Just a little bit of positivity: The thin line of difference between body positivity and reality

Generally people my age aren’t that comfortable talking about body sizes or anything of that sort. I don’t understand why, because we all do have insecurities. A few comments made purely for “jovial reasons” and occasional taunts of “You’ve become a bit healthy, had fun in your vacations it seems!”, apart from that, I don’t find body size discussions anywhere.

So straight up, I would begin with myself. I’ve been a fairly chubby child. If I exempt my lean toddler years, however. My mother herself holds her mouth agape as to how exactly this transformation came to be.

I’ve had some real nutritious food, usually “zero trans fat” or “high on fiber” stuff. Binge eating was and never is a practice at home. I did martial arts, yoga and occasional exercising to keep myself fit. I do classify as a healthy person, who is also a bit chubby. I do seem happy about it, because I try to do everything I can, and if it doesn’t change anything, there is nothing much I can do to fix it.

And when it comes to my behavior towards others, there have been some…questionable things. I do encourage body positivity now, but I never did so in my past really immature years. Not saying I’m some mature Buddha now, but I can say I’ve improved.

My gang and I in our classroom used to make stereotypes about an obese girl in our class (I’d refrain from using the word “fat”, because it does seem a bit rude to say that). We used to say things like, “I bet her lunchbox is her size too”. I know, it was a bad thing to say. A few in our class passed a few rude comments about the obese children being equivalent to bulky animals.

Photo by Anthony Shkraba on Pexels.com

Though funny at that time, it must have been very insulting and mentally disturbing for those children. And really, it’s not only the obese ones getting attacked. It’s also those underweight ones, often called “sticks” and taunted with “you’d fly away if a storm came by”.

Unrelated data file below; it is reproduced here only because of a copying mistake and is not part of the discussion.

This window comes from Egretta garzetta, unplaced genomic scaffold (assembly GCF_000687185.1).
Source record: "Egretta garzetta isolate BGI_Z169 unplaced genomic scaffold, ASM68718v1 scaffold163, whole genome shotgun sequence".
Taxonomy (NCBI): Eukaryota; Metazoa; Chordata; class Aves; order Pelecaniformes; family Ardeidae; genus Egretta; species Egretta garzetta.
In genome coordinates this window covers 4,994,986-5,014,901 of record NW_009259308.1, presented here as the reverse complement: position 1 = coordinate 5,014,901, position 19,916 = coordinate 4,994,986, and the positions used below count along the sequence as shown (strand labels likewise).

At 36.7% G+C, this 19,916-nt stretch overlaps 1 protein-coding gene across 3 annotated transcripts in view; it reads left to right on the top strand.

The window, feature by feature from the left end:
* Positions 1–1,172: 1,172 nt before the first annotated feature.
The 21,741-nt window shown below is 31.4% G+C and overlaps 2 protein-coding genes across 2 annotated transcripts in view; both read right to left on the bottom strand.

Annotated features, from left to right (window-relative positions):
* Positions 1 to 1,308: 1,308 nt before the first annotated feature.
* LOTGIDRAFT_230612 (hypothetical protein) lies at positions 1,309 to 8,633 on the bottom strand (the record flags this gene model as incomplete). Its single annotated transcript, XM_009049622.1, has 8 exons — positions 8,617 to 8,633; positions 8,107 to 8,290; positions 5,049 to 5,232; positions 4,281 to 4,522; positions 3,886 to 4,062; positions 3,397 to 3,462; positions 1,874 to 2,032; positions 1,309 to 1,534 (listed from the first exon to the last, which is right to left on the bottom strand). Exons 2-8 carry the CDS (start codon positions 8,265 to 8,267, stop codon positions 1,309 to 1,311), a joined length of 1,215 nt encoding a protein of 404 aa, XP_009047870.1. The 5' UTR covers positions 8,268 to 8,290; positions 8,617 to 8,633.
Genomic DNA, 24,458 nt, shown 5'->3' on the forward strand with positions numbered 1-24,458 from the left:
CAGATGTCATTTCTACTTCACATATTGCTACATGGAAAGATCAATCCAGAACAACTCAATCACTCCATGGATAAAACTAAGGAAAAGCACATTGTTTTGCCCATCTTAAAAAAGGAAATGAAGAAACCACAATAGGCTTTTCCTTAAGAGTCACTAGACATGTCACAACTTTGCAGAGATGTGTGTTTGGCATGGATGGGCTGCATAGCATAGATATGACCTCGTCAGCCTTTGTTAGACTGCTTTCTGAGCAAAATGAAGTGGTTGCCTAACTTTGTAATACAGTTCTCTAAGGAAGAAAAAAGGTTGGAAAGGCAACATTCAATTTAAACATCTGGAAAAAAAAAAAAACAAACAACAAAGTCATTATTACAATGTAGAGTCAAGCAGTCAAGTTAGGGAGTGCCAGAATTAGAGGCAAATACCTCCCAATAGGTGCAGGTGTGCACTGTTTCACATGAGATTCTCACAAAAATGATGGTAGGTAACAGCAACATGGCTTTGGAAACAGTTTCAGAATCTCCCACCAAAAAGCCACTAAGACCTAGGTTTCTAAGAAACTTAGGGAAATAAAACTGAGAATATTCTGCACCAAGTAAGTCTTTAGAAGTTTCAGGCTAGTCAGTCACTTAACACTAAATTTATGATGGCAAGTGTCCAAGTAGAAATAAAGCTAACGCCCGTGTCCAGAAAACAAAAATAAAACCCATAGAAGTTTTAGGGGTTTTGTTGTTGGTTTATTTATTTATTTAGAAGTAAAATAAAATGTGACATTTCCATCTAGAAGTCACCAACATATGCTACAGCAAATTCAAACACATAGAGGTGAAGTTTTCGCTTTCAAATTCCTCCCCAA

And what would follow would be probable stressing out to fit into others’ mindset.

That’s when you need body positivity. When you need to feel good in your own skin. And this is not only for body sizes, it’s for your complexion or any other thing that is completely natural. Even being short heighted.

But at the end of the day, deep down, you might know that this is probably not your best self. At the end of the day, being overweight isn’t good for your health, being underweight isn’t good for your health. And this might not give a good outcome in the future.

This is the reality.

You need body positivity when you create a mental impression about how you wish to fit into others’ standards, but you need to think of the reality when it comes to your better health.

Being obese or underweight is a fact that you can work upon, but being “ugly” because of it is an opinion, that you need to change.

(I should get the last two paragraphs framed somewhere, shouldn’t I?)


This post was just me writing down my thoughts roughly. I’ve given this issue a bit of a thought, I realize that body positivity needs to be normalized, while embracing the reality.

Do you have a story to share on this topic? What are your thoughts about feeling insecure in your own skin?

You could mail me about this, and if I do receive a good amount of responses, I would get those stories or viewpoints published on the blog. This is open all the time, meaning there is no time limit. You could have your content published anonymously

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Not-so-daintily loving you,

Divi.

P.S.- Might be a wee bit late in responding to comments! And if you’ve filled the form, let me know in the comments!